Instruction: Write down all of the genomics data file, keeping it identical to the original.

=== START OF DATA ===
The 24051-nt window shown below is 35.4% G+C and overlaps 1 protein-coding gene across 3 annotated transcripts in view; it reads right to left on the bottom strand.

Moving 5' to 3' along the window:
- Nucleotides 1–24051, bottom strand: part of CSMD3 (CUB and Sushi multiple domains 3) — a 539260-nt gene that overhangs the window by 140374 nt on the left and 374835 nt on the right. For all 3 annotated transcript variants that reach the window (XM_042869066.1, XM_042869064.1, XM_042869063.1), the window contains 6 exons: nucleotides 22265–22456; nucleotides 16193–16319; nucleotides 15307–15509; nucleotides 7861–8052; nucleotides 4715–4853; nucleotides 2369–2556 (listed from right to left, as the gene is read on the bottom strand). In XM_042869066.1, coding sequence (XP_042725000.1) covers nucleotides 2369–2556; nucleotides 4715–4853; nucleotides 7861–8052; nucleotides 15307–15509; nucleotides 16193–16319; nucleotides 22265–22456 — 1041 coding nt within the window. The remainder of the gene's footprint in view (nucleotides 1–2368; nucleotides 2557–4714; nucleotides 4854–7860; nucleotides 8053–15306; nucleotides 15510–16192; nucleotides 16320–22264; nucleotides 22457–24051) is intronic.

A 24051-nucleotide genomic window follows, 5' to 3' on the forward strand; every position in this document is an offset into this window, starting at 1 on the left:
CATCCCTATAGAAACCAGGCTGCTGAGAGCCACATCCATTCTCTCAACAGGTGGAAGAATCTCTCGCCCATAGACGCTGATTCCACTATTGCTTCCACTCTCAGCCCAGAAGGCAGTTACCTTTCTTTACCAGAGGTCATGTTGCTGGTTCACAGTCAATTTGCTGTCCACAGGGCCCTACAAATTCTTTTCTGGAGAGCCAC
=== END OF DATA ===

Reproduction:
The 24051-nt window shown below is 35.4% G+C and overlaps 1 protein-coding gene across 3 annotated transcripts in view; it reads right to left on the bottom strand.

Moving 5' to 3' along the window:
- Nucleotides 1–24051, bottom strand: part of CSMD3 (CUB and Sushi multiple domains 3) — a 539260-nt gene that overhangs the window by 140374 nt on the left and 374835 nt on the right. For all 3 annotated transcript variants that reach the window (XM_042869066.1, XM_042869064.1, XM_042869063.1), the window contains 6 exons: nucleotides 22265–22456; nucleotides 16193–16319; nucleotides 15307–15509; nucleotides 7861–8052; nucleotides 4715–4853; nucleotides 2369–2556 (listed from right to left, as the gene is read on the bottom strand). In XM_042869066.1, coding sequence (XP_042725000.1) covers nucleotides 2369–2556; nucleotides 4715–4853; nucleotides 7861–8052; nucleotides 15307–15509; nucleotides 16193–16319; nucleotides 22265–22456 — 1041 coding nt within the window. The remainder of the gene's footprint in view (nucleotides 1–2368; nucleotides 2557–4714; nucleotides 4854–7860; nucleotides 8053–15306; nucleotides 15510–16192; nucleotides 16320–22264; nucleotides 22457–24051) is intronic.

A 24051-nucleotide genomic window follows, 5' to 3' on the forward strand; every position in this document is an offset into this window, starting at 1 on the left:
CATCCCTATAGAAACCAGGCTGCTGAGAGCCACATCCATTCTCTCAACAGGTGGAAGAATCTCTCGCCCATAGACGCTGATTCCACTATTGCTTCCACTCTCAGCCCAGAAGGCAGTTACCTTTCTTTACCAGAGGTCATGTTGCTGGTTCACAGTCAATTTGCTGTCCACAGGGCCCTACAAATTCTTTTCTGGAGAGCCAC